Many modern traditional witches also identify with the arch-angel Lucifer as light-bringer.  He who was proud enough to seek his own answers, and delivered knowledge of the arts to mankind.  Our path is about individual spiritual advancement, and we see that path illuminated by the occult flame of our Promethean Witch Father.  For centuries, we have been demonized for our magic-called witches and devil worshippers for our beliefs.  We’ve taken the Devil that they’ve made for us and turned him into the multi-faceted progenitor of our tradition.  Traditional witches do not deny the influence that Christianity has had over the last two thousand years.  The occult myths of our own magical traditions have been preserved between the lines of their Bible, which can provide much insight into our early beliefs.  Many of us came from a Christian childhood, raised in the Church and taught their beliefs first hand.  The witch as an adversary to patriarchal religious institutions is a liberator for the oppressed, providing a spiritual and psychological framework within which to deconstruct the ideas perpetuated by the Church and Western society.

Coby with his books.
Coby with his books.

Traditional Witches are the bookworms of the magical community

Many of us discovered our passion for magic and the unseen realm at an early age through a passion for reading.  We can all remember the first few books we read when we started out on the path, whether we still carry those words with us or not.  The occult sciences can be studied with devotion for lifetimes, many of us continue our studies while simultaneously practicing.  I have written about armchair occultism previously, and find it to be an integral part of my personal path.  Traditional witches like their classical counterparts are the armchair occultists of the magical world.  While much of the actual practice is based on first hand experience; studying diverse magical lore adds layers of nuance to one’s practice.  While spiritual gnosis comes directly from the Unseen; it is important that we hear the words of the witches that tread the path before us.

The books associated with traditional witchcraft make up their own unique genre, many about specific cultural folk practices and their pre-Christian origins in Western Europe and others are about the practice of witchcraft in general.  There are a handful of prominent authors that write within this niche category, respected by those in the witchcraft community as authorities on traditional witchcraft practices.  Authors like Gemma Gary, the Nigels (Jackson and Pennick) and Nicolaj de Mattos Frisvold are a few within this category combining research on local folk magic, historical data and current practices.  What attracted me to traditional witchcraft in the first place was its rustic nature, as well as an emphasis on historical data.  While some of the books that fall within this category can be cost prohibitive, the information is out there if you know where to look and its worth its weight in gold.  Other books are readily available in paperback, and many older titles fall under the public domain and can be downloaded.  These books are not necessary to practice traditional witchcraft, although a major portion of classical academic studies were devoted to astrology, alchemy, and magic along with more mundane subjects.  Modern and classical occultists devoted much of their time to academic research, and that the same for me.  The bookish occultist practicing sorcery is an archetype I can identify with as a white- male -America- witch.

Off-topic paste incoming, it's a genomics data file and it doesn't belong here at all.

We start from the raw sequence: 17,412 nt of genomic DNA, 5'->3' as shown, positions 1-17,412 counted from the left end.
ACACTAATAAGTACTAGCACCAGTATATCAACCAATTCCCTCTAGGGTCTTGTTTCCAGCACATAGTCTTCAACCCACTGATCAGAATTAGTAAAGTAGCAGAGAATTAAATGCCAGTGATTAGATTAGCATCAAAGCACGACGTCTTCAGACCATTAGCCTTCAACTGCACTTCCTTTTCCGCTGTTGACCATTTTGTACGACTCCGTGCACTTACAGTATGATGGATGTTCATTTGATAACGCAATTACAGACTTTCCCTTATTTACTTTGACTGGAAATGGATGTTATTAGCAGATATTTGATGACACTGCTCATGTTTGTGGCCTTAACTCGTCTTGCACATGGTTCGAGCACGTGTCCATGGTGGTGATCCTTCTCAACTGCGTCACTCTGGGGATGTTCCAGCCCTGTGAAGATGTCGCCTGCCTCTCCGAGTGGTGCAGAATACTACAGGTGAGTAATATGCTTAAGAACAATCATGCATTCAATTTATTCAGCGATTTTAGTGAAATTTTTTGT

****Disclaimer**** I absolutely love reading and writing and sharing what I read with others.  There are a lot of great books out there if you know what you’re looking for.  I own and have read all of the books that I have reviewed or suggested, naturally.